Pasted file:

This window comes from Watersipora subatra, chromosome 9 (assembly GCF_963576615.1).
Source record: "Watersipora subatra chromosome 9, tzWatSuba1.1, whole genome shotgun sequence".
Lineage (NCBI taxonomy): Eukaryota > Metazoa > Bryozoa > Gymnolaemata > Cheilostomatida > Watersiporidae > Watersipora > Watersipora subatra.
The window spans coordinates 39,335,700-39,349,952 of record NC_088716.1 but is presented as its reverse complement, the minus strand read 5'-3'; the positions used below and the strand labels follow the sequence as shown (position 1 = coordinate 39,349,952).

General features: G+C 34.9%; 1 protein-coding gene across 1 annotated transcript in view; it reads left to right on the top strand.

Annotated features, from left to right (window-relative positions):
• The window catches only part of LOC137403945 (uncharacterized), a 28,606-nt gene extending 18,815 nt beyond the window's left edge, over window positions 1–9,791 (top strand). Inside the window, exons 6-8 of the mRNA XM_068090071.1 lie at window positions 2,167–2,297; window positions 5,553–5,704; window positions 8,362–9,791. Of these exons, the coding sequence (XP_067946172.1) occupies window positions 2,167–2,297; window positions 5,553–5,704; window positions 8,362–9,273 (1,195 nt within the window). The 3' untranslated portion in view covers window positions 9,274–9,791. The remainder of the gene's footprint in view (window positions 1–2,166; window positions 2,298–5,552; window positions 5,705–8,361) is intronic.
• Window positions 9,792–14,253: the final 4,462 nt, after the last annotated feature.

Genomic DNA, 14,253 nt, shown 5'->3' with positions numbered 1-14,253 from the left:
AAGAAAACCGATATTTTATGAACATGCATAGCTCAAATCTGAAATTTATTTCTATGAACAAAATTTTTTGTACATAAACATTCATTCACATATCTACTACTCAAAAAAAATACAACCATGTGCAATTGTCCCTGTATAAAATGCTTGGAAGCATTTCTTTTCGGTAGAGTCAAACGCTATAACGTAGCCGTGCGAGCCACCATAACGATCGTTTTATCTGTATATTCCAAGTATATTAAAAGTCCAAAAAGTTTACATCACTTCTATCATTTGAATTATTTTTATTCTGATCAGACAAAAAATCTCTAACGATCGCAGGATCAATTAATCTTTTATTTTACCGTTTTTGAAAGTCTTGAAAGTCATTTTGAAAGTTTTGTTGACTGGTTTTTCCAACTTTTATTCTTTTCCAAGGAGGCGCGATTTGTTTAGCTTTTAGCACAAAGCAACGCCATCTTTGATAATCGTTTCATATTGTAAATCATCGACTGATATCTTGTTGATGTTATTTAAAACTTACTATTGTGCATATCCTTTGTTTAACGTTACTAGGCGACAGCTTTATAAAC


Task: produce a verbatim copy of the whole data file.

This window comes from Watersipora subatra, chromosome 9 (assembly GCF_963576615.1).
Source record: "Watersipora subatra chromosome 9, tzWatSuba1.1, whole genome shotgun sequence".
Lineage (NCBI taxonomy): Eukaryota > Metazoa > Bryozoa > Gymnolaemata > Cheilostomatida > Watersiporidae > Watersipora > Watersipora subatra.
The window spans coordinates 39,335,700-39,349,952 of record NC_088716.1 but is presented as its reverse complement, the minus strand read 5'-3'; the positions used below and the strand labels follow the sequence as shown (position 1 = coordinate 39,349,952).

General features: G+C 34.9%; 1 protein-coding gene across 1 annotated transcript in view; it reads left to right on the top strand.

Annotated features, from left to right (window-relative positions):
• The window catches only part of LOC137403945 (uncharacterized), a 28,606-nt gene extending 18,815 nt beyond the window's left edge, over window positions 1–9,791 (top strand). Inside the window, exons 6-8 of the mRNA XM_068090071.1 lie at window positions 2,167–2,297; window positions 5,553–5,704; window positions 8,362–9,791. Of these exons, the coding sequence (XP_067946172.1) occupies window positions 2,167–2,297; window positions 5,553–5,704; window positions 8,362–9,273 (1,195 nt within the window). The 3' untranslated portion in view covers window positions 9,274–9,791. The remainder of the gene's footprint in view (window positions 1–2,166; window positions 2,298–5,552; window positions 5,705–8,361) is intronic.
• Window positions 9,792–14,253: the final 4,462 nt, after the last annotated feature.

Genomic DNA, 14,253 nt, shown 5'->3' with positions numbered 1-14,253 from the left:
AAGAAAACCGATATTTTATGAACATGCATAGCTCAAATCTGAAATTTATTTCTATGAACAAAATTTTTTGTACATAAACATTCATTCACATATCTACTACTCAAAAAAAATACAACCATGTGCAATTGTCCCTGTATAAAATGCTTGGAAGCATTTCTTTTCGGTAGAGTCAAACGCTATAACGTAGCCGTGCGAGCCACCATAACGATCGTTTTATCTGTATATTCCAAGTATATTAAAAGTCCAAAAAGTTTACATCACTTCTATCATTTGAATTATTTTTATTCTGATCAGACAAAAAATCTCTAACGATCGCAGGATCAATTAATCTTTTATTTTACCGTTTTTGAAAGTCTTGAAAGTCATTTTGAAAGTTTTGTTGACTGGTTTTTCCAACTTTTATTCTTTTCCAAGGAGGCGCGATTTGTTTAGCTTTTAGCACAAAGCAACGCCATCTTTGATAATCGTTTCATATTGTAAATCATCGACTGATATCTTGTTGATGTTATTTAAAACTTACTATTGTGCATATCCTTTGTTTAACGTTACTAGGCGACAGCTTTATAAAC